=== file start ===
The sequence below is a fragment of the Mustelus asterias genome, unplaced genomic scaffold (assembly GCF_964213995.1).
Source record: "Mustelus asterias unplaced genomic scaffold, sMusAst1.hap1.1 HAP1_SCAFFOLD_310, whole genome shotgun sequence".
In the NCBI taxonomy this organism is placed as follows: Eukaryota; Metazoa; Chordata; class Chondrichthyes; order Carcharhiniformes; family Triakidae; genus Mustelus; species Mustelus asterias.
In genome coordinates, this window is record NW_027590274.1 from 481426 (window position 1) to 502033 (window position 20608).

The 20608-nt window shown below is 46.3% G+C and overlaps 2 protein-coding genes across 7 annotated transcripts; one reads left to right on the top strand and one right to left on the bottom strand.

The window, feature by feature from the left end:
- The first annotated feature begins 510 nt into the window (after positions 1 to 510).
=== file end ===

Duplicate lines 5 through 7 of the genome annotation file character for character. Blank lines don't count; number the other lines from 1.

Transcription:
The 20608-nt window shown below is 46.3% G+C and overlaps 2 protein-coding genes across 7 annotated transcripts; one reads left to right on the top strand and one right to left on the bottom strand.

The window, feature by feature from the left end:
- The first annotated feature begins 510 nt into the window (after positions 1 to 510).